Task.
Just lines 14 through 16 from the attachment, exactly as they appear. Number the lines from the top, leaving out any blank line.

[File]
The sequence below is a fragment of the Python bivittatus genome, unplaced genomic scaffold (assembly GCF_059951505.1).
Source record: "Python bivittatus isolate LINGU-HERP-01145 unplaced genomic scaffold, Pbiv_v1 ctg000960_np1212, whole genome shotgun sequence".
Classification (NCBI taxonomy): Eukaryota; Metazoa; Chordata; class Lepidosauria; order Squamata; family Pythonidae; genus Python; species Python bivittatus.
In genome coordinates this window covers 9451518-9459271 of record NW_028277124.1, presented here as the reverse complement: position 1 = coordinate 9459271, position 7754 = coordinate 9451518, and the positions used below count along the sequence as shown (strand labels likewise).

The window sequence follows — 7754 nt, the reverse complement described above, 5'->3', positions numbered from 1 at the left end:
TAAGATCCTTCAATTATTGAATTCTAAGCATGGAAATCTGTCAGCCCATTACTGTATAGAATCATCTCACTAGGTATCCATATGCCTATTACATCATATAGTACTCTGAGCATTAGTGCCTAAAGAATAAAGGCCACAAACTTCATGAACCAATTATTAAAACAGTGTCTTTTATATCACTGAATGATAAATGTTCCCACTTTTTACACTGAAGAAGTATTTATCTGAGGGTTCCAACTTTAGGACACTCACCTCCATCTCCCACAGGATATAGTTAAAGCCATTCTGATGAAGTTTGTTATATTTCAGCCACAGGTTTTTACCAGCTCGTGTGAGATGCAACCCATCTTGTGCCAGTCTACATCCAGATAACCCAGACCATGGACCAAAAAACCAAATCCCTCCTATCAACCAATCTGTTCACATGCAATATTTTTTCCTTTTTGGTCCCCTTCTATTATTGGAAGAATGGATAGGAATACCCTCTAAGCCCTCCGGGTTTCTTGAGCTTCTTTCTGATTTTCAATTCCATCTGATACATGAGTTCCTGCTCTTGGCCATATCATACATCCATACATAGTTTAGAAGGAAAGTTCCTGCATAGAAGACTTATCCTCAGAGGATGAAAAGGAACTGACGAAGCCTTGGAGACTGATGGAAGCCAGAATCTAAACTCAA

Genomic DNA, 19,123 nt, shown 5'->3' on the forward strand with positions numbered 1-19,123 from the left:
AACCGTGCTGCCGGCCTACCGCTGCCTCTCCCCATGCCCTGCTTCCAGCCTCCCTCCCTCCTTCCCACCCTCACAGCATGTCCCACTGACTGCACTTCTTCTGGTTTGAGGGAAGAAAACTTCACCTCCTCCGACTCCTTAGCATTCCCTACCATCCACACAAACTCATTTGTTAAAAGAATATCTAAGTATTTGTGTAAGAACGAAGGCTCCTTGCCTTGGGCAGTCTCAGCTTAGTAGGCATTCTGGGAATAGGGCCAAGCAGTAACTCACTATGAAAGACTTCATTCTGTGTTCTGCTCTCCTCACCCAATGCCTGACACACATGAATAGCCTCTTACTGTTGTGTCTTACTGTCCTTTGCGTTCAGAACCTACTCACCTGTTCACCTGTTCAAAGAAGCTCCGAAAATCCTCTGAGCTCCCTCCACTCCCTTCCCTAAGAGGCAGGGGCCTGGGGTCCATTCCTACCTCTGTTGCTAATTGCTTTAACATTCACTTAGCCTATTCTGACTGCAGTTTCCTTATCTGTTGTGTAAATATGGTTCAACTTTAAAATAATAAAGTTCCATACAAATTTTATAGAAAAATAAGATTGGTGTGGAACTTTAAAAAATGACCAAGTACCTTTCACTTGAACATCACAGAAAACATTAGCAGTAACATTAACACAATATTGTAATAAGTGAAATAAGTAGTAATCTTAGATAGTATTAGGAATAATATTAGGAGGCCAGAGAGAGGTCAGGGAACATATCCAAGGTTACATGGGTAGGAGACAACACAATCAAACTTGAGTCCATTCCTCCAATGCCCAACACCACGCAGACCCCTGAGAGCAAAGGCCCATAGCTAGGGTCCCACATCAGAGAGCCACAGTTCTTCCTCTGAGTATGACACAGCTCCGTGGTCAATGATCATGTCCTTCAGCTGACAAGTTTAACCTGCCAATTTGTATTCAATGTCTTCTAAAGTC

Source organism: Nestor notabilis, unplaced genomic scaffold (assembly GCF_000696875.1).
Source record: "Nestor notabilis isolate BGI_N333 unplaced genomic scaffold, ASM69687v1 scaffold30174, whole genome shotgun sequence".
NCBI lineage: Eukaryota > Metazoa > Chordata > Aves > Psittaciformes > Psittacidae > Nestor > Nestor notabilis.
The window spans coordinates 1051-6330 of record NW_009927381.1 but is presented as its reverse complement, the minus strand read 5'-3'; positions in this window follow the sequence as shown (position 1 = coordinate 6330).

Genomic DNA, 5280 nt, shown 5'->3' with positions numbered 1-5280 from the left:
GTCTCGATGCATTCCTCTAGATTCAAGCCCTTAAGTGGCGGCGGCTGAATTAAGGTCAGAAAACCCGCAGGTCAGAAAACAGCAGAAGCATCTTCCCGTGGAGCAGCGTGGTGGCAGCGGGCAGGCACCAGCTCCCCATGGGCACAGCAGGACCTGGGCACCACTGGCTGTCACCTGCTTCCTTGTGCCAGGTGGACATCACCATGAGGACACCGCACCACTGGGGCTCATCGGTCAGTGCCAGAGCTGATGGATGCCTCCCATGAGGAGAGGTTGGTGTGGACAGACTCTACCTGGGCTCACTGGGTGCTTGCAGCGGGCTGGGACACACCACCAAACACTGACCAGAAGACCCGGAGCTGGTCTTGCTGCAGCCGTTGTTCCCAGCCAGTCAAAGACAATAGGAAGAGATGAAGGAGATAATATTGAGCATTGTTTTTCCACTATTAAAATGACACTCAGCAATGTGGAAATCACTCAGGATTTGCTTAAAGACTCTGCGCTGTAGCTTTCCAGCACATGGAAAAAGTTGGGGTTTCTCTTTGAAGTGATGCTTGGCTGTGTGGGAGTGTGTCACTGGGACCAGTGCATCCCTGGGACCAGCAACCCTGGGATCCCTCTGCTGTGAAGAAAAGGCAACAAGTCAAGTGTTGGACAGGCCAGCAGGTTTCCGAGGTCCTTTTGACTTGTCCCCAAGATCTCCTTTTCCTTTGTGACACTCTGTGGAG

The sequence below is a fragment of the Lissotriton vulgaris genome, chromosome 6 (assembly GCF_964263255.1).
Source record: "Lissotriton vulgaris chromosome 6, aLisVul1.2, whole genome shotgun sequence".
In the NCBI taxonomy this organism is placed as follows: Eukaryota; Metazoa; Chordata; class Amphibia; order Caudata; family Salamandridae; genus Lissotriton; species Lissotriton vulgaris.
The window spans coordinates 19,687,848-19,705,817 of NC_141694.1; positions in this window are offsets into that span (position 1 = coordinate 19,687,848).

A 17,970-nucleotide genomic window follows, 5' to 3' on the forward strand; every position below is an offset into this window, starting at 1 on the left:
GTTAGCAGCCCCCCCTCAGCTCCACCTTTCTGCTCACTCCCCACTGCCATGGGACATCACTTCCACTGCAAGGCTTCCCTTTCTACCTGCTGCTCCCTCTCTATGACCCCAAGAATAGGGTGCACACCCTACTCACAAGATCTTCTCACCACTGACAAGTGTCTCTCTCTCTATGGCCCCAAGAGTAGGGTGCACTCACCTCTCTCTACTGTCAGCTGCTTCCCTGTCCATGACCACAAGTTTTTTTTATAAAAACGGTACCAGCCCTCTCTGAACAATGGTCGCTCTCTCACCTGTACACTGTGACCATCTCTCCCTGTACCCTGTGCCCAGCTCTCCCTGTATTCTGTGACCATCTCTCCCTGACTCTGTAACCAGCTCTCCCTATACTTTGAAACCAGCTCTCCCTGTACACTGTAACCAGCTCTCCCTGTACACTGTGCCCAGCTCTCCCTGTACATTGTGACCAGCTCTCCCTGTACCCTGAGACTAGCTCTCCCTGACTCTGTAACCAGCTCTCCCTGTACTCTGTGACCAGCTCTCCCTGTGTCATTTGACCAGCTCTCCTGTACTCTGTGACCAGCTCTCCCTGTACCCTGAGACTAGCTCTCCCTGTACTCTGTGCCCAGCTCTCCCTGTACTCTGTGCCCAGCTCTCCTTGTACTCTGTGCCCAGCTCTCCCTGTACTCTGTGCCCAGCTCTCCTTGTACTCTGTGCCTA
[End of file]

GTCTCGATGCATTCCTCTAGATTCAAGCCCTTAAGTGGCGGCGGCTGAATTAAGGTCAGAAAACCCGCAGGTCAGAAAACAGCAGAAGCATCTTCCCGTGGAGCAGCGTGGTGGCAGCGGGCAGGCACCAGCTCCCCATGGGCACAGCAGGACCTGGGCACCACTGGCTGTCACCTGCTTCCTTGTGCCAGGTGGACATCACCATGAGGACACCGCACCACTGGGGCTCATCGGTCAGTGCCAGAGCTGATGGATGCCTCCCATGAGGAGAGGTTGGTGTGGACAGACTCTACCTGGGCTCACTGGGTGCTTGCAGCGGGCTGGGACACACCACCAAACACTGACCAGAAGACCCGGAGCTGGTCTTGCTGCAGCCGTTGTTCCCAGCCAGTCAAAGACAATAGGAAGAGATGAAGGAGATAATATTGAGCATTGTTTTTCCACTATTAAAATGACACTCAGCAATGTGGAAATCACTCAGGATTTGCTTAAAGACTCTGCGCTGTAGCTTTCCAGCACATGGAAAAAGTTGGGGTTTCTCTTTGAAGTGATGCTTGGCTGTGTGGGAGTGTGTCACTGGGACCAGTGCATCCCTGGGACCAGCAACCCTGGGATCCCTCTGCTGTGAAGAAAAGGCAACAAGTCAAGTGTTGGACAGGCCAGCAGGTTTCCGAGGTCCTTTTGACTTGTCCCCAAGATCTCCTTTTCCTTTGTGACACTCTGTGGAG

The sequence below is a fragment of the Lissotriton vulgaris genome, chromosome 6 (assembly GCF_964263255.1).
Source record: "Lissotriton vulgaris chromosome 6, aLisVul1.2, whole genome shotgun sequence".